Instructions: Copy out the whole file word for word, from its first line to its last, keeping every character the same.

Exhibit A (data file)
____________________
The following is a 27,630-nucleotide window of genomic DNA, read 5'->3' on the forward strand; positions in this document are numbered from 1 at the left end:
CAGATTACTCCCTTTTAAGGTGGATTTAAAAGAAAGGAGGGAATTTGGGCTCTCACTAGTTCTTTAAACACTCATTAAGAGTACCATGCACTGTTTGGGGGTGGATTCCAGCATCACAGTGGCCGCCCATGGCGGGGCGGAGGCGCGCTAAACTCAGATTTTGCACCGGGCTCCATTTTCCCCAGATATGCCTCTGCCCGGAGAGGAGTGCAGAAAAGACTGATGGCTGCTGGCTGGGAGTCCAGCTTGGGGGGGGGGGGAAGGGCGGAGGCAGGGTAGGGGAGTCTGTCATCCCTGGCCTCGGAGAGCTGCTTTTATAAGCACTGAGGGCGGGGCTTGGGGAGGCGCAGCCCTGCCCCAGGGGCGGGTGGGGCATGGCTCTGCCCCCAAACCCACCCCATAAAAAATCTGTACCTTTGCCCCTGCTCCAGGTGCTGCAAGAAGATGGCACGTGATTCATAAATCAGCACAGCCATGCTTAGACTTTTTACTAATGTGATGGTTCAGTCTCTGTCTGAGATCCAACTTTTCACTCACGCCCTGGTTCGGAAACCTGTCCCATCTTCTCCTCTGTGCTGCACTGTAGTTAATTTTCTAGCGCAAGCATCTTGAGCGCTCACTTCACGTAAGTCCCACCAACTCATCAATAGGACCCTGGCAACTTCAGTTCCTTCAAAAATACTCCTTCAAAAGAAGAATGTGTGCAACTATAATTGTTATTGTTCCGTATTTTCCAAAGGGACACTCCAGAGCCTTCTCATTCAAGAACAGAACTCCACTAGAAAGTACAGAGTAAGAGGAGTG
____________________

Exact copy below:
The following is a 27,630-nucleotide window of genomic DNA, read 5'->3' on the forward strand; positions in this document are numbered from 1 at the left end:
CAGATTACTCCCTTTTAAGGTGGATTTAAAAGAAAGGAGGGAATTTGGGCTCTCACTAGTTCTTTAAACACTCATTAAGAGTACCATGCACTGTTTGGGGGTGGATTCCAGCATCACAGTGGCCGCCCATGGCGGGGCGGAGGCGCGCTAAACTCAGATTTTGCACCGGGCTCCATTTTCCCCAGATATGCCTCTGCCCGGAGAGGAGTGCAGAAAAGACTGATGGCTGCTGGCTGGGAGTCCAGCTTGGGGGGGGGGGGAAGGGCGGAGGCAGGGTAGGGGAGTCTGTCATCCCTGGCCTCGGAGAGCTGCTTTTATAAGCACTGAGGGCGGGGCTTGGGGAGGCGCAGCCCTGCCCCAGGGGCGGGTGGGGCATGGCTCTGCCCCCAAACCCACCCCATAAAAAATCTGTACCTTTGCCCCTGCTCCAGGTGCTGCAAGAAGATGGCACGTGATTCATAAATCAGCACAGCCATGCTTAGACTTTTTACTAATGTGATGGTTCAGTCTCTGTCTGAGATCCAACTTTTCACTCACGCCCTGGTTCGGAAACCTGTCCCATCTTCTCCTCTGTGCTGCACTGTAGTTAATTTTCTAGCGCAAGCATCTTGAGCGCTCACTTCACGTAAGTCCCACCAACTCATCAATAGGACCCTGGCAACTTCAGTTCCTTCAAAAATACTCCTTCAAAAGAAGAATGTGTGCAACTATAATTGTTATTGTTCCGTATTTTCCAAAGGGACACTCCAGAGCCTTCTCATTCAAGAACAGAACTCCACTAGAAAGTACAGAGTAAGAGGAGTG